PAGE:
The math is pretty simple for businesses and Obamacare.
Under Obamacare (the Affordable Care Act upheld Thursday by the Supreme Court), impacted businesses can either continue their employees under their current healthcare plan, or employers can drop healthcare and face the monetary penalties set in the law.
It's not unheard of for businesses to spend $10,000+ dollars per employee each year on health insurance premiums. The penalty for a business not providing health insurance under Obamacare? $2,000 per employee each year. We're not mathematicians, but which direction would J.P. Morgan go?
Right now, there is no obligation for employers to provide health insurance at all. And they don't face a penalty should they choose not to give their employees insurance.
However, many businesses do provide health insurance as that's simply accepted good business practice. If you don't provide health insurance, good candidates will go to your competitors who do. Besides competing for workers, employers can also feel good about themselves for benefiting employees and this is handy for maintaining goodwill.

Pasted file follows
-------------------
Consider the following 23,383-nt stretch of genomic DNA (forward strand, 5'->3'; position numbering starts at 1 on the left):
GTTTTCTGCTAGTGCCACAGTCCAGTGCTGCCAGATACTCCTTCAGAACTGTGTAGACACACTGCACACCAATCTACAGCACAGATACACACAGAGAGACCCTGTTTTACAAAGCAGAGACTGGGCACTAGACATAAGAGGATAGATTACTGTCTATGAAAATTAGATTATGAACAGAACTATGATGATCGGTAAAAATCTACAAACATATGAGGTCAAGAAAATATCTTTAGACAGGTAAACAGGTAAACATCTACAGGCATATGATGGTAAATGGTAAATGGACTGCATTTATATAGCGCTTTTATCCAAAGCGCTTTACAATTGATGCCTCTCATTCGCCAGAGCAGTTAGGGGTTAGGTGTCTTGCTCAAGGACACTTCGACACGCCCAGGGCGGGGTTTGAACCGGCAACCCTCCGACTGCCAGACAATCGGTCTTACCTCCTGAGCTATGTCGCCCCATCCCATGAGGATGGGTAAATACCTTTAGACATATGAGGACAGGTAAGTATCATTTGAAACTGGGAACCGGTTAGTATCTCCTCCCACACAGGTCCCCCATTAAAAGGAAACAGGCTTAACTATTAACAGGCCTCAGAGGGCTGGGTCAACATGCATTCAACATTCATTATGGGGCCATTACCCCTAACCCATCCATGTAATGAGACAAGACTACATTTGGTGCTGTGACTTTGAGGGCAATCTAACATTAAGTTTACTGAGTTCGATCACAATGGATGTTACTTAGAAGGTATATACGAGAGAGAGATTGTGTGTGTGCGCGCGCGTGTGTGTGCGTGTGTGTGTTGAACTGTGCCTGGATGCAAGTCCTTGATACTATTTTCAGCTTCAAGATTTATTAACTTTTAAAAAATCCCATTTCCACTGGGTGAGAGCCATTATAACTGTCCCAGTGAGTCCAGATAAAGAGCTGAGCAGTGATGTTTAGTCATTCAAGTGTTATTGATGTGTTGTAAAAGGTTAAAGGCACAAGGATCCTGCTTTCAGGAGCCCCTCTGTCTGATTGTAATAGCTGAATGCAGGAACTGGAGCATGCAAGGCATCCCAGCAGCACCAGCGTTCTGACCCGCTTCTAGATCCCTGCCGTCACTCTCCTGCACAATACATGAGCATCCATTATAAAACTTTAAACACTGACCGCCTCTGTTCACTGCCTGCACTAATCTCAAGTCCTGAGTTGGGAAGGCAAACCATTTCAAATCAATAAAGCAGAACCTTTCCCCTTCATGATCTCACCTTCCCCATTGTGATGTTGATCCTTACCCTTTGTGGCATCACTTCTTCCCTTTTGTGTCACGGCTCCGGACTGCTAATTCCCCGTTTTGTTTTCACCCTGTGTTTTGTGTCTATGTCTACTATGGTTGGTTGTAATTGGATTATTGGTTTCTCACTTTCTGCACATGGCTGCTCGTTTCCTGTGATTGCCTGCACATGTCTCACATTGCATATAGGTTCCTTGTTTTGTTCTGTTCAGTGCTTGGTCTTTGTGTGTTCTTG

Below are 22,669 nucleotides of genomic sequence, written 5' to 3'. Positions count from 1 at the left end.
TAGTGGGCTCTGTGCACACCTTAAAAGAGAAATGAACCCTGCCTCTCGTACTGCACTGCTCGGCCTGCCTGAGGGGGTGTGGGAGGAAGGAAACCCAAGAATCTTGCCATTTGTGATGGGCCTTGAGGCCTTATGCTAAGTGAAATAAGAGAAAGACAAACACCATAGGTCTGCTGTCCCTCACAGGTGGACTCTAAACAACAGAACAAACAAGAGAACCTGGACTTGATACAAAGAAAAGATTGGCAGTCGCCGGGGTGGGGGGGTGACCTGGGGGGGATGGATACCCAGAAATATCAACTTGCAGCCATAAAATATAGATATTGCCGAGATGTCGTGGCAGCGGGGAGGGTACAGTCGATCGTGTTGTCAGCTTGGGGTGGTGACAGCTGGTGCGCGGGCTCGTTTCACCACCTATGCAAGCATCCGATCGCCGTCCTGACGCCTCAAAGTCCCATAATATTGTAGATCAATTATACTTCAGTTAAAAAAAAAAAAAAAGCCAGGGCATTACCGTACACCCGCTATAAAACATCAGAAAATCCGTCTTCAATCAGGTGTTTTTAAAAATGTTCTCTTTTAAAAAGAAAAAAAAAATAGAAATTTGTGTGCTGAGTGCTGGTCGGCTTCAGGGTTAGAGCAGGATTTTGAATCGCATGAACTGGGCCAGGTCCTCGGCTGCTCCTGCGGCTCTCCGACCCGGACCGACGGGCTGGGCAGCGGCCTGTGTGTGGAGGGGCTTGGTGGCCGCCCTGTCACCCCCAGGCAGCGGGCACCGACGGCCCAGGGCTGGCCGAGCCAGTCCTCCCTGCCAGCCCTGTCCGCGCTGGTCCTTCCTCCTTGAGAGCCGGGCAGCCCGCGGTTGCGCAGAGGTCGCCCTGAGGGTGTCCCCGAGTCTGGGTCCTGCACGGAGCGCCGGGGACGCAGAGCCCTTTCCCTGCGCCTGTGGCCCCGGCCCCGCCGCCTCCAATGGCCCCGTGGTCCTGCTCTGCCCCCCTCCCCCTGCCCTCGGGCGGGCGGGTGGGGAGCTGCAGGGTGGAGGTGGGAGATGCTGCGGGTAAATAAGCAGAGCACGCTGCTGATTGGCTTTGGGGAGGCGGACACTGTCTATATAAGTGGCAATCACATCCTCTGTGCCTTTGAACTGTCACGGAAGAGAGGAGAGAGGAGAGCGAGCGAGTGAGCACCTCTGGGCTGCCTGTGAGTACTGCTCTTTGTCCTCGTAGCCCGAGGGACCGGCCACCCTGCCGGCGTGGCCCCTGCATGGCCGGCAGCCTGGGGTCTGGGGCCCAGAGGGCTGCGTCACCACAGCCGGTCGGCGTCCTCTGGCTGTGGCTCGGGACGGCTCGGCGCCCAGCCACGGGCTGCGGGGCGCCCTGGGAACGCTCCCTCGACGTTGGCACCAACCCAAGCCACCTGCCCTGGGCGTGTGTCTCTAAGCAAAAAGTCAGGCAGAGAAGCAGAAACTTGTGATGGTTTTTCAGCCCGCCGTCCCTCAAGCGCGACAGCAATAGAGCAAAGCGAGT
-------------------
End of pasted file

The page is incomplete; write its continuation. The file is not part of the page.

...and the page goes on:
But with Obamacare, businesses can drop their health insurance plans and feel no guilt that their workforce will become uninsured. Instead, employees can just sign up for low-cost, government subsidized, healthcare plans. To combat workers fleeing to competitors, businesses can increase employee salaries by a portion of what they save in not having to pay health insurance premiums.
An unintended effect of Obamacare on business may be that companies will start doing away with health insurance coverage for employees. If you have questions about your requirements under the new law, you may want to contact an employment attorney.
- 3 Ways Healthcare Reform Can Affect Small Businesses (FindLaw's Free Enterprise)
- 5 Things You Must Know About Employees Health Benefits (FindLaw's Free Enterprise)
- Supreme Court's Obamacare Ruling May Affect Your Biz (FindLaw's Free Enterprise)